St. James the Greater Anglican Church
6959 Route 8 Ludlow
Description; St. James the Greater Anglican Church is a one and a half story structure of Gothic Revival architecture. It was constructed in 1887 and is situated on the north side of Route 8 in the Ludlow region of the Rural Community of Upper Miramichi.
Heritage Value: St. James the Greater Anglican Church is designated a Local Historic Place for its religious architecture for its spiritual impact within the community. Bishop John Medley, New Brunswick's first Anglican Bishop, was keen to ecclesiastical architecture and was responsible for the construction of more than one hundred churches of this architectural style within the province over a span of forty seven years. Reverend James Hudson, a missionary who came to the Miramichi area in the 1830's , was instrumental in the construction of many of the Anglican churches along the watershed, all bearing similar architectural design, under Bishop Medley's direction. Reverend James Hudson died in 1881. Construction of St. James the Greater occurred in 1887 and was dedicated as a memorial to Reverend James Hudson. As was customary of the time, a special train was sent from Fredericton to carry the Diocese Bishop Medley and others for the Consecration Service on Saturday, July 9, 1887. The land on which the church stand was given by Mrs. John Murphy Sr., nee Ellen Price.
Also of historic significance is the Lynch Gate located on the church front grounds. This is one of three such structures located within the Anglican churches in New Brinswick. It was customary at a funeral for the casket and procession to wait here, outside the gate, to be led into the church by the attending minister.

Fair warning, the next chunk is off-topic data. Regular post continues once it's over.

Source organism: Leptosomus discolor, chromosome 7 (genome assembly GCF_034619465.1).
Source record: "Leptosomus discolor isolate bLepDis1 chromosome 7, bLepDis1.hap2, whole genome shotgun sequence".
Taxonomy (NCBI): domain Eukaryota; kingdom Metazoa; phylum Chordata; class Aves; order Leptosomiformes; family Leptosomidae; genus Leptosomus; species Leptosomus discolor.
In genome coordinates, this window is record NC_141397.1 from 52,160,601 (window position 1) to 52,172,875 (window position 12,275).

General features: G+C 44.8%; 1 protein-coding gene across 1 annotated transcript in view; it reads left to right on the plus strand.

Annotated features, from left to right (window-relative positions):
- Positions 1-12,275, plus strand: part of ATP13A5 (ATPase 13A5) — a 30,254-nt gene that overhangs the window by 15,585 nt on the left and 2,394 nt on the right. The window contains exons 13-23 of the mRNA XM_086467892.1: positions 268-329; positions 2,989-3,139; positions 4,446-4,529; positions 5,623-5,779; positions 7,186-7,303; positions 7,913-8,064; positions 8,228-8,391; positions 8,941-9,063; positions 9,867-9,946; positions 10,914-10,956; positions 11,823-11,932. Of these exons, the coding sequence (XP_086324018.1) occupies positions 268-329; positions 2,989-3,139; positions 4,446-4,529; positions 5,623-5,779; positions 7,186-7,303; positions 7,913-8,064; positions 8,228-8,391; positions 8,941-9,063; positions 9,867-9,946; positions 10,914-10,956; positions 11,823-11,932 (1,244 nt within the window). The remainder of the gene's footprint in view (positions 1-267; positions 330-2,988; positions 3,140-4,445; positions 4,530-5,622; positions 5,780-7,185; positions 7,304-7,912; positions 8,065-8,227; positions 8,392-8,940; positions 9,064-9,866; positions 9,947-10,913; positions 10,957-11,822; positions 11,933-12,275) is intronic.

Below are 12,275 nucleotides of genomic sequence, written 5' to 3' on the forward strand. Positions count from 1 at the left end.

Source: Rural Community of Upper Miramichi, Site File #09-03
Character-defining Elements: The character-defining elements associated with St. James the Greater Anglican Church include:
- one and a half storey of gothic revival form and massing, designed under the direction of Bishop Medley;
- steeply pitched gable roof
- positioning of the building on an east-west axis;
- side entrance sheltered by a gabled vestibule;
- entrance door with label moulding;
- side gabled vestry on chancel south wall;
- belfry with pyramidal roof and quatrefoil lancet louvered vents located at west end
- side gabled exit on chancel north wall;
- clad in wooden clapboards;
- shallow oriel window with brackets on the rear facing façade;
- single and triple windows with label moulding.
The Character-defining elements relating to the Lych Gate include:
- low pitched gable roof;
- wooden ornate supports;
- side hinged picket swing gate;
- painted white.